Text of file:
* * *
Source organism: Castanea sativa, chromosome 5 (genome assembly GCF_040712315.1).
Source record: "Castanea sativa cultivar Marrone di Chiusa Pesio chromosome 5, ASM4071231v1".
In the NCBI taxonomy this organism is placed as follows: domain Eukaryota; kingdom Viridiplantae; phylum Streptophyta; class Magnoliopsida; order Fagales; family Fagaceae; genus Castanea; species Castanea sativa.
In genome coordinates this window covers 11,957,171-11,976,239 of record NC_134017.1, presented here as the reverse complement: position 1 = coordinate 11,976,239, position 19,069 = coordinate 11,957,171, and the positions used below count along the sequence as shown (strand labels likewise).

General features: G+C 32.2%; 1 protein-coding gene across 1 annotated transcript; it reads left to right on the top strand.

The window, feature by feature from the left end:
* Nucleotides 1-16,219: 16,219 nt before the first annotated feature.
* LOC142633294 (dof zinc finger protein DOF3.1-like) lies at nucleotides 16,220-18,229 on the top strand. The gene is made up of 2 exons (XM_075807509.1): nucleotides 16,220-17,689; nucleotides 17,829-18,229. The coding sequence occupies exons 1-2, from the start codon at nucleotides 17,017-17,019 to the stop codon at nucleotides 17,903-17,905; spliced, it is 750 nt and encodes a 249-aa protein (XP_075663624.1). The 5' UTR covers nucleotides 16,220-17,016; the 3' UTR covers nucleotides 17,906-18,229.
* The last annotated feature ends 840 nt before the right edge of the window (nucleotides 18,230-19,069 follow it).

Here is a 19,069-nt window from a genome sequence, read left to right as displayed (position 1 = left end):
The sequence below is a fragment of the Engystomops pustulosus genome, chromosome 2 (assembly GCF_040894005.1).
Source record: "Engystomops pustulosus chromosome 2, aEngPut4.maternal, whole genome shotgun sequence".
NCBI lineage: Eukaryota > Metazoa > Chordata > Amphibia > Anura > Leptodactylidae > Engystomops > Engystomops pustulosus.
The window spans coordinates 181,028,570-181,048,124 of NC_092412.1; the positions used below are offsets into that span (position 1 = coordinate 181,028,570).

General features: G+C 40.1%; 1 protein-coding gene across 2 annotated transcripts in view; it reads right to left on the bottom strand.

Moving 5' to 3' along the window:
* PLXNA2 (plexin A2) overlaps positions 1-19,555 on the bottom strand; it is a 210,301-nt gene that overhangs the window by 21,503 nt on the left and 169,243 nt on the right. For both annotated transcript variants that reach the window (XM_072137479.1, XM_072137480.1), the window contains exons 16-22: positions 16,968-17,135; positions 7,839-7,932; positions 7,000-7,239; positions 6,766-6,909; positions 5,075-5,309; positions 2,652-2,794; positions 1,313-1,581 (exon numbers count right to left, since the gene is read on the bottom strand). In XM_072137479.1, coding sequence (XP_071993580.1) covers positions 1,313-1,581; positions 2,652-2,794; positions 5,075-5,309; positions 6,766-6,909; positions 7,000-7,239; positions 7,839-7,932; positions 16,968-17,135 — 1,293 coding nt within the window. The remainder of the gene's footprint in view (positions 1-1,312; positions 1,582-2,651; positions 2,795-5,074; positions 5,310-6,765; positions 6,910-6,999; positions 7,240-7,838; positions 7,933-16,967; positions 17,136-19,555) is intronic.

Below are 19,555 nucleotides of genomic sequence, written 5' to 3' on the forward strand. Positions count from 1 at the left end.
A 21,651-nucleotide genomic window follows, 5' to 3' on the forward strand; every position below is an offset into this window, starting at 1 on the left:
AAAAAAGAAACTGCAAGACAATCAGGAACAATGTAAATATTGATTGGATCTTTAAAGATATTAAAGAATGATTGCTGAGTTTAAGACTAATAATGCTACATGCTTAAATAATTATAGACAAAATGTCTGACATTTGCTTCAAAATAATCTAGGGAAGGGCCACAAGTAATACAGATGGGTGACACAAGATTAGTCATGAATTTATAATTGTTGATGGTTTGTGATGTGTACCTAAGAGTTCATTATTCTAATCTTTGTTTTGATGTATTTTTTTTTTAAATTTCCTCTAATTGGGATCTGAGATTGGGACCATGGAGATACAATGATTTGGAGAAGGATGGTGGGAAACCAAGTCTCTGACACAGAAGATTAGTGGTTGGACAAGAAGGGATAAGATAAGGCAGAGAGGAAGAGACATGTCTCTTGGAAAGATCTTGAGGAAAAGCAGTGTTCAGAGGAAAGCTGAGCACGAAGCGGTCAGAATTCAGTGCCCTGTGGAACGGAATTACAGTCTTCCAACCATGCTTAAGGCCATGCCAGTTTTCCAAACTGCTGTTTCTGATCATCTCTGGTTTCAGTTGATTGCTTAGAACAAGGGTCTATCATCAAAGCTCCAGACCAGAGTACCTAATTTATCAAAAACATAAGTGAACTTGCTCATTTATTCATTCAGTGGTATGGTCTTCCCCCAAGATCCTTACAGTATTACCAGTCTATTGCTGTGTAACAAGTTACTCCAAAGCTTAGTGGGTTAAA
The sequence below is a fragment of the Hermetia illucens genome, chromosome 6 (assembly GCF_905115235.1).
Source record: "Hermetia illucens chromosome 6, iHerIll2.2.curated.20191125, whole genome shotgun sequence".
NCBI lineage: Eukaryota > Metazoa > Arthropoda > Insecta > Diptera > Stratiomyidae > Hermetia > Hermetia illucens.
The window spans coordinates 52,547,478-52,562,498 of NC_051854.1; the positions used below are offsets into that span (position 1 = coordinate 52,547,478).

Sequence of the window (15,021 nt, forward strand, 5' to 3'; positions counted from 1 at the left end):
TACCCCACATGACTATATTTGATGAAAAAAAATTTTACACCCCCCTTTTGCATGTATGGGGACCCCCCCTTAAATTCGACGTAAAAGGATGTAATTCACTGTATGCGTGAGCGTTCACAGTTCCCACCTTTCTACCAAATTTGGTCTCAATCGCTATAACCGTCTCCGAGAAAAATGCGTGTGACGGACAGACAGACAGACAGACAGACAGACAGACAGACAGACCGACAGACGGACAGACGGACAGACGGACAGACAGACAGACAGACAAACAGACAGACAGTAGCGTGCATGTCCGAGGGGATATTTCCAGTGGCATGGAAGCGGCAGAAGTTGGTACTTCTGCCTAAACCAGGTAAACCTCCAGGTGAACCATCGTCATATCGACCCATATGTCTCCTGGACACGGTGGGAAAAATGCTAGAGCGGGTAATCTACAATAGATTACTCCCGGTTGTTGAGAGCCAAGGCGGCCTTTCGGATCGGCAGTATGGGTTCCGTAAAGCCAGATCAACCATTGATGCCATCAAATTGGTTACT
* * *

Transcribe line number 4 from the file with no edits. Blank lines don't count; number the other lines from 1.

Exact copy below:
In genome coordinates this window covers 11,957,171-11,976,239 of record NC_134017.1, presented here as the reverse complement: position 1 = coordinate 11,976,239, position 19,069 = coordinate 11,957,171, and the positions used below count along the sequence as shown (strand labels likewise).